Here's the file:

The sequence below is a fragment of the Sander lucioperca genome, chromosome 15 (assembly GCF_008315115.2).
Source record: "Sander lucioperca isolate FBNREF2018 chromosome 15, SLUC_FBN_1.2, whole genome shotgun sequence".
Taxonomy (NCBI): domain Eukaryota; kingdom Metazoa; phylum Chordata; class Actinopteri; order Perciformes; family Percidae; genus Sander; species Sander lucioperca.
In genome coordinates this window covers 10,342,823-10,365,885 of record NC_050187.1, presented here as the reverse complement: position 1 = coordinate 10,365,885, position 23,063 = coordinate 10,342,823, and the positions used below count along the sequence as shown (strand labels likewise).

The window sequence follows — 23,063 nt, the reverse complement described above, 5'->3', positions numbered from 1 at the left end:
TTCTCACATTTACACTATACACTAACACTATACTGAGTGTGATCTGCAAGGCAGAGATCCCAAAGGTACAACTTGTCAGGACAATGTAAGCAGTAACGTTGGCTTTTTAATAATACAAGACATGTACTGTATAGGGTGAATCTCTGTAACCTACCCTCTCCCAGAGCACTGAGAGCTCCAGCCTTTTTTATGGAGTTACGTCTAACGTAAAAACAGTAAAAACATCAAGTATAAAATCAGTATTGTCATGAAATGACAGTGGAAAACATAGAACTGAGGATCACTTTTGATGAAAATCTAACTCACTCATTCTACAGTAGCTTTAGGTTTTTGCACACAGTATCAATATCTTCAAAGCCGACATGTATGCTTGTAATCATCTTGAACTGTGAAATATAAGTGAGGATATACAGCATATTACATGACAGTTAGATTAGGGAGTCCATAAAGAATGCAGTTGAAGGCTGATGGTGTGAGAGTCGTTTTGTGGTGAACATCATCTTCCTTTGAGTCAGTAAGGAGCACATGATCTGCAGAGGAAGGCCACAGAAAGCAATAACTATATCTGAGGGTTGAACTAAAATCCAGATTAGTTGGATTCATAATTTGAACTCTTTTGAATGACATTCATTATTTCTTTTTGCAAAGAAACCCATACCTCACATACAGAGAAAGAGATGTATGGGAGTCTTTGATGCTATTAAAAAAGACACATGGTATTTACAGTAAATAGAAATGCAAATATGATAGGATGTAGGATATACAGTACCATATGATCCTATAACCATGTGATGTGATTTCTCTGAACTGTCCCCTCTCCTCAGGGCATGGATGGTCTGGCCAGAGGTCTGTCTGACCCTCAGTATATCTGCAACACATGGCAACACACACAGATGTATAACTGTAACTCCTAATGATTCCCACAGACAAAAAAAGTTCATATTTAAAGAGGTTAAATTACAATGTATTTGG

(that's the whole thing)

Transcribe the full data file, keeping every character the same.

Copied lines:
The sequence below is a fragment of the Sander lucioperca genome, chromosome 15 (assembly GCF_008315115.2).
Source record: "Sander lucioperca isolate FBNREF2018 chromosome 15, SLUC_FBN_1.2, whole genome shotgun sequence".
Taxonomy (NCBI): domain Eukaryota; kingdom Metazoa; phylum Chordata; class Actinopteri; order Perciformes; family Percidae; genus Sander; species Sander lucioperca.
In genome coordinates this window covers 10,342,823-10,365,885 of record NC_050187.1, presented here as the reverse complement: position 1 = coordinate 10,365,885, position 23,063 = coordinate 10,342,823, and the positions used below count along the sequence as shown (strand labels likewise).

The window sequence follows — 23,063 nt, the reverse complement described above, 5'->3', positions numbered from 1 at the left end:
TTCTCACATTTACACTATACACTAACACTATACTGAGTGTGATCTGCAAGGCAGAGATCCCAAAGGTACAACTTGTCAGGACAATGTAAGCAGTAACGTTGGCTTTTTAATAATACAAGACATGTACTGTATAGGGTGAATCTCTGTAACCTACCCTCTCCCAGAGCACTGAGAGCTCCAGCCTTTTTTATGGAGTTACGTCTAACGTAAAAACAGTAAAAACATCAAGTATAAAATCAGTATTGTCATGAAATGACAGTGGAAAACATAGAACTGAGGATCACTTTTGATGAAAATCTAACTCACTCATTCTACAGTAGCTTTAGGTTTTTGCACACAGTATCAATATCTTCAAAGCCGACATGTATGCTTGTAATCATCTTGAACTGTGAAATATAAGTGAGGATATACAGCATATTACATGACAGTTAGATTAGGGAGTCCATAAAGAATGCAGTTGAAGGCTGATGGTGTGAGAGTCGTTTTGTGGTGAACATCATCTTCCTTTGAGTCAGTAAGGAGCACATGATCTGCAGAGGAAGGCCACAGAAAGCAATAACTATATCTGAGGGTTGAACTAAAATCCAGATTAGTTGGATTCATAATTTGAACTCTTTTGAATGACATTCATTATTTCTTTTTGCAAAGAAACCCATACCTCACATACAGAGAAAGAGATGTATGGGAGTCTTTGATGCTATTAAAAAAGACACATGGTATTTACAGTAAATAGAAATGCAAATATGATAGGATGTAGGATATACAGTACCATATGATCCTATAACCATGTGATGTGATTTCTCTGAACTGTCCCCTCTCCTCAGGGCATGGATGGTCTGGCCAGAGGTCTGTCTGACCCTCAGTATATCTGCAACACATGGCAACACACACAGATGTATAACTGTAACTCCTAATGATTCCCACAGACAAAAAAAGTTCATATTTAAAGAGGTTAAATTACAATGTATTTGG